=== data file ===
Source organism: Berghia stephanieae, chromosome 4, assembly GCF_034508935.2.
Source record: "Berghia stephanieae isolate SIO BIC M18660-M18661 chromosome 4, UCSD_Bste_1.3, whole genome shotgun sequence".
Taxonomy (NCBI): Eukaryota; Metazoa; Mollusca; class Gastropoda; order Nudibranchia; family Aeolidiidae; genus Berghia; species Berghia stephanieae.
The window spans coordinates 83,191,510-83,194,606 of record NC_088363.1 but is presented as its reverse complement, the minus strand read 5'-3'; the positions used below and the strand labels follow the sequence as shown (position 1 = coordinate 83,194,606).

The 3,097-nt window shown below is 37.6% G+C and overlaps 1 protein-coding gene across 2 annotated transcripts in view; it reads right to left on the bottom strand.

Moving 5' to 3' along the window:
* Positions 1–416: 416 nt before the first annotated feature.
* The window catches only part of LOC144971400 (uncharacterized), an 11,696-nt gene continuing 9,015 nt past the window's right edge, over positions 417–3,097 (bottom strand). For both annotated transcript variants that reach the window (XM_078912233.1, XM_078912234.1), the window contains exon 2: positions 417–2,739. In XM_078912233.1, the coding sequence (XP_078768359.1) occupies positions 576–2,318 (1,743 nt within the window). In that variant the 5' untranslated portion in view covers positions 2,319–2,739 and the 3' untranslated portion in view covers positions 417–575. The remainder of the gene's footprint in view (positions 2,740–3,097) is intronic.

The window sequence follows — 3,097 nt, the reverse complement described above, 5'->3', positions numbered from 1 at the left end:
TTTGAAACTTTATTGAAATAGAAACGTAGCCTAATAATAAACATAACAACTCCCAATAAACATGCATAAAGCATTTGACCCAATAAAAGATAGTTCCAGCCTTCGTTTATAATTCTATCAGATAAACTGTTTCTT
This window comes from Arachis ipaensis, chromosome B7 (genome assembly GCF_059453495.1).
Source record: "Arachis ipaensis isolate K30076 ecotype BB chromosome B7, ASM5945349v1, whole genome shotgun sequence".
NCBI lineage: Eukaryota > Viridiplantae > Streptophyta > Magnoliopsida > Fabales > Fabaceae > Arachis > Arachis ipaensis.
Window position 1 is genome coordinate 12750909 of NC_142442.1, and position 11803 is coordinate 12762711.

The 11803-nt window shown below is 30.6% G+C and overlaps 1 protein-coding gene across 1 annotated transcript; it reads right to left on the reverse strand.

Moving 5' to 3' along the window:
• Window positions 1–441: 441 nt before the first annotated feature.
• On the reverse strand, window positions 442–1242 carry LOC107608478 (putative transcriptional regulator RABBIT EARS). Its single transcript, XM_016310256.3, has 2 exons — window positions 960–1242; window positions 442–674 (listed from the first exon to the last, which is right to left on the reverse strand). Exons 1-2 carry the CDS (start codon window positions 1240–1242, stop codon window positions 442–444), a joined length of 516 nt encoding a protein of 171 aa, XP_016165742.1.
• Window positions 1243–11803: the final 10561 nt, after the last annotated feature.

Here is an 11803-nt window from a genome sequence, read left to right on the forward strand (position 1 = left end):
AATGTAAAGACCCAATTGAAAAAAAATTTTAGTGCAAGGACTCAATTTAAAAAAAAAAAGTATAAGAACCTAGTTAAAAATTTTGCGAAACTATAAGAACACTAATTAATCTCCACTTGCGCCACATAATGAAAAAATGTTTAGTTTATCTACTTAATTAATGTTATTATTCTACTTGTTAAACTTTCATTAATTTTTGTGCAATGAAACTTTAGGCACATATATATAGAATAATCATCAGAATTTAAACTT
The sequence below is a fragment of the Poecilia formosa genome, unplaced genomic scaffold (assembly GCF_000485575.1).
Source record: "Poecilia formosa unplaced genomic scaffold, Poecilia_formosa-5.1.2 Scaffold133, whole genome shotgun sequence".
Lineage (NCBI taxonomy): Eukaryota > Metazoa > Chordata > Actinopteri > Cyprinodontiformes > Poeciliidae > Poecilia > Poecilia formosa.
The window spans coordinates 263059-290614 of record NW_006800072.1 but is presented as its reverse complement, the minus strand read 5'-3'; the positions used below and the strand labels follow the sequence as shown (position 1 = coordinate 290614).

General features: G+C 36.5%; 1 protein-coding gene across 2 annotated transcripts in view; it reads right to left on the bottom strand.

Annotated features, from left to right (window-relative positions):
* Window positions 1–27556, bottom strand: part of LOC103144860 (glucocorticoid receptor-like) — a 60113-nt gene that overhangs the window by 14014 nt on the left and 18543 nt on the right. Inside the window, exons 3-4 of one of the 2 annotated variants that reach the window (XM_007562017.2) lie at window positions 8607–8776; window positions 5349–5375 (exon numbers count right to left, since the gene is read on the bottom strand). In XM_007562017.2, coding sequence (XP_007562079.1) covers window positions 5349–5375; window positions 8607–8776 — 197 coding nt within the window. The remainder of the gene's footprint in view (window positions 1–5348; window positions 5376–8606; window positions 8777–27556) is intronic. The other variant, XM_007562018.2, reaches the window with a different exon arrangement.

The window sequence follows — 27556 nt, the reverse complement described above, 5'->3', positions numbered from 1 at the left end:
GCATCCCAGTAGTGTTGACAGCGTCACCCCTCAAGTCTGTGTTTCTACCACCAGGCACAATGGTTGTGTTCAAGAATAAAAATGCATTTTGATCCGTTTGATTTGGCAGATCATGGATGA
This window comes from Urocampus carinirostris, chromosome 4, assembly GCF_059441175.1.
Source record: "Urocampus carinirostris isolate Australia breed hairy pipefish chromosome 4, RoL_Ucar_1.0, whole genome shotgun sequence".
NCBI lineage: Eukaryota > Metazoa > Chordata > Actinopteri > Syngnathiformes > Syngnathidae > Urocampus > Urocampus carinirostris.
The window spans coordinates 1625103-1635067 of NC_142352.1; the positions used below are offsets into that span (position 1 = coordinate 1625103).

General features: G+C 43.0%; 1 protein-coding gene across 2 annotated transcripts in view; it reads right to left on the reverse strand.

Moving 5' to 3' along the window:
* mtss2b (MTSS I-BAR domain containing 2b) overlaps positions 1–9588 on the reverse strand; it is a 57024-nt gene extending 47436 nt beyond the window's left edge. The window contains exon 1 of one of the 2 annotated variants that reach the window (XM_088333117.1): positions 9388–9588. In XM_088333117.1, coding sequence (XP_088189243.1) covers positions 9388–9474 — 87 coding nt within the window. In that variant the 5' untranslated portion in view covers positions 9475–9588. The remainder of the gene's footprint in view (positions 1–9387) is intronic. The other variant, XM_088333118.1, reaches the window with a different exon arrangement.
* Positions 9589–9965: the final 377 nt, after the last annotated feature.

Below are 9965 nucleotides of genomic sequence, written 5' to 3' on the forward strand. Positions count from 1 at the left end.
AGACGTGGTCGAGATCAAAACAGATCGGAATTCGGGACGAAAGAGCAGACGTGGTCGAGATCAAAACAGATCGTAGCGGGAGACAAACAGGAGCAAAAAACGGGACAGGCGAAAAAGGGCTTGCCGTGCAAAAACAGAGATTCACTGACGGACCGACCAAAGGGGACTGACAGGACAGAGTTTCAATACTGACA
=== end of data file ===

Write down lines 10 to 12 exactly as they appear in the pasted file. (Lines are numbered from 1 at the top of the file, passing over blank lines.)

TTTGAAACTTTATTGAAATAGAAACGTAGCCTAATAATAAACATAACAACTCCCAATAAACATGCATAAAGCATTTGACCCAATAAAAGATAGTTCCAGCCTTCGTTTATAATTCTATCAGATAAACTGTTTCTT
This window comes from Arachis ipaensis, chromosome B7 (genome assembly GCF_059453495.1).
Source record: "Arachis ipaensis isolate K30076 ecotype BB chromosome B7, ASM5945349v1, whole genome shotgun sequence".